Posted by on April 15, 2010

The most interesting technology surprises. The iPad surprised me.

Hold it in your hands and it is just a big iPod. Neat, flashy. A wonderful gizmo. But just that, a gizmo. The surprising thing happens when you lie the device flat on a table. As a horizontal computing surface, and one that integrates input with output on the same surface, you have the makings of a revolution.

This claim probably doesn’t make a lot of sense to anyone who has grown up in a culture dominated by screens. Screens hang on walls, stand on desks, float vertically at every turn. Screens don’t lie on tables. Even the Steve Jobs unveil of the iPad had him sitting in a chair, propping the tablet up on his knee, slightly inclined away from his face, but far from horizontal.

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But if you look around the built environment, the world is filled with horizontal surfaces–tables, chairs, shelves, stands and cubbies. At home we stack papers on the backs of our couches, on the floor, on top of stacks of books and on top of stacks of stacks.

From an architectural stand point, this is hardly surprising. Our bodies are heavily oriented toward to the horizontal. Our eyes are set in our head making the horizontal primary in our field of vision (thus screens are wider than they are high). Our arms are attached on the sides of our body making us better at dealing with things on a plane projecting out in font of us.

Vertically oriented screens create a viewing experience. Almost literally, these screens become windows through which you watch the world, as a viewer. The vertical screen inspires a meditative passivity.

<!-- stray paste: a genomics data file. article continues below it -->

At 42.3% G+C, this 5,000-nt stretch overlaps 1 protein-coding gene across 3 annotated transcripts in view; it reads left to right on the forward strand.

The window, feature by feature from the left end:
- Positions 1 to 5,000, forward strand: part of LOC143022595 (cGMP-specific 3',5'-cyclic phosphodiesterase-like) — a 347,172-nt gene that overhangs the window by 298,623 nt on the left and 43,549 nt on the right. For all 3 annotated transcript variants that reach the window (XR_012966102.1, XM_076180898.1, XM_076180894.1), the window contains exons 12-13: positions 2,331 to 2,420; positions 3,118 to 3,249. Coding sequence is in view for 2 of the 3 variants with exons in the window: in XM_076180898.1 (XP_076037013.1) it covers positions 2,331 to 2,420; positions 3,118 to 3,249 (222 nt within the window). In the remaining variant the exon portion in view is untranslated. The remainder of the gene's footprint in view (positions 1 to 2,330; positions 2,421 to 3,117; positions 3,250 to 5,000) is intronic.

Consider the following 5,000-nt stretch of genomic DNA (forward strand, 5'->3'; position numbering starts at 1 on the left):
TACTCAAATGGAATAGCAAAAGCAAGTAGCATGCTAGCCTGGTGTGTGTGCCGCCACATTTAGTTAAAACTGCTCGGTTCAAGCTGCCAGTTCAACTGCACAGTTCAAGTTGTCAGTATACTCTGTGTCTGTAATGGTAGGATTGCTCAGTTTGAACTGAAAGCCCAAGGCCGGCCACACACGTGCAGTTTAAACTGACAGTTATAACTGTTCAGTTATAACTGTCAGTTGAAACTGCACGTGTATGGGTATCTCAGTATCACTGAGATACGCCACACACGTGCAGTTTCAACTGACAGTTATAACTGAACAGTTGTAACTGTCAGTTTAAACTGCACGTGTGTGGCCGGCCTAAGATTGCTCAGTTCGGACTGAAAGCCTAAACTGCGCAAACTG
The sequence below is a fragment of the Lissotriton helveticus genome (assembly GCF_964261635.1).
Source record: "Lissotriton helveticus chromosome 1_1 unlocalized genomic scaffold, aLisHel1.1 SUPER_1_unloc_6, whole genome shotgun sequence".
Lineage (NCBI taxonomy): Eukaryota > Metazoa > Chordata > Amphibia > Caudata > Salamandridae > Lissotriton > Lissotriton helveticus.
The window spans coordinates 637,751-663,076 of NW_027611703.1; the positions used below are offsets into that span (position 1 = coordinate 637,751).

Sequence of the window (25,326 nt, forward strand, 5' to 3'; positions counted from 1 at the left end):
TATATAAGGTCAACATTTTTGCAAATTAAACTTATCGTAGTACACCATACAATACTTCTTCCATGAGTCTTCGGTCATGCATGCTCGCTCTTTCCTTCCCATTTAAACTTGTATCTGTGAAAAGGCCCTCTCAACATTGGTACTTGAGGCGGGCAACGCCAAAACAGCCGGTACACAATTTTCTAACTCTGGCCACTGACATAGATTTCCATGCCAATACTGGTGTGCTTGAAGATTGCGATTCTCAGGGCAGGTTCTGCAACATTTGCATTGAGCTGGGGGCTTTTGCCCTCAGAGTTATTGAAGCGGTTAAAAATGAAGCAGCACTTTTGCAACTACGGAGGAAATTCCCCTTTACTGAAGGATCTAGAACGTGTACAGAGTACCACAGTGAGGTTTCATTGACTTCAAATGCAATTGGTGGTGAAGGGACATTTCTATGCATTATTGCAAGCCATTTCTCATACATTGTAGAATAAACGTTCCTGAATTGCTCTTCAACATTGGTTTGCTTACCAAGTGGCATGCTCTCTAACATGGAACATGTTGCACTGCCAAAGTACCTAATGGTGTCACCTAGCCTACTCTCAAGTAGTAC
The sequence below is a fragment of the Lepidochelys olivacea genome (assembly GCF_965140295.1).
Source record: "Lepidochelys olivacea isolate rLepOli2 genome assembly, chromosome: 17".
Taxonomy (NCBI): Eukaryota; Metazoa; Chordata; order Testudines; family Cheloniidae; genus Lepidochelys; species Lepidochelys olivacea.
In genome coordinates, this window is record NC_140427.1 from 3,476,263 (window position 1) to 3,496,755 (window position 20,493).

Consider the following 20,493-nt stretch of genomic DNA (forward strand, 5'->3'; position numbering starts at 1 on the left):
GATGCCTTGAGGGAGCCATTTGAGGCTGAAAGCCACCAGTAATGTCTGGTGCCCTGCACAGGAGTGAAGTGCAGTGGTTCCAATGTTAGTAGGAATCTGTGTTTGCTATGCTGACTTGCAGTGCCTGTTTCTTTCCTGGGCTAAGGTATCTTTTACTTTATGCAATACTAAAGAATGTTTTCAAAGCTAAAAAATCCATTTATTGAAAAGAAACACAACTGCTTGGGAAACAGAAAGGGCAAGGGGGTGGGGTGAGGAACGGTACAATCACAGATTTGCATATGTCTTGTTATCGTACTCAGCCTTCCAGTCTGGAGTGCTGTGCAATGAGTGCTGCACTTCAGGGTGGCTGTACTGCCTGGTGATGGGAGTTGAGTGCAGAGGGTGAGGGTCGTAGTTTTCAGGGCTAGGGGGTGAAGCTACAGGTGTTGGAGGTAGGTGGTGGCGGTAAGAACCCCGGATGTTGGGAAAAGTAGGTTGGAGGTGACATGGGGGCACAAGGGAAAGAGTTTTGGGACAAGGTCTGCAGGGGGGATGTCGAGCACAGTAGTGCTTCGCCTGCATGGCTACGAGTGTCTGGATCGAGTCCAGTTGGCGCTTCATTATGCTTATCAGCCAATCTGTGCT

A piece of paper lying on the desk is the action model, the metaphor for doing. We draw on the horizontal plane, we drop books and magazines on the table to read and flip through pages to research. Like a board game, we place things horizontally on the kitchen table to act on them, to interact with them.

And that’s the big surprise for the iPad user. As a screen, it’s one more vertical viewing plane in a world of viewing planes. And like so many of Jobs driven innovations, this is a personal media model–my privileged view into the world. But apple’s Achilles heel has always been it’ baby boomer focus, which is really a 1960’s vision of media you watch. Not media that acts.

So, for me the killer iPad app is board games. The table top game–Monopoly, Scrabble, Risk, Spades and more-form the referece case for the future of surface media.

Because once you acknowledge how much of our kinesthetic life is organized around the horizontal, then the idea of opening up horizontal surface to computing is nothing short of amazing.

Download a board game on the iPad, I like Small World a lot. Play it with a friend. Horizontal computing changes the interaction model, it changes the social model. It is more comfortable and natural for many tasks. It changes how we think about what we are doing and reintroduces a spatial mode of behavior that we have largely ignored in the history of computing.

Sent from my iPad

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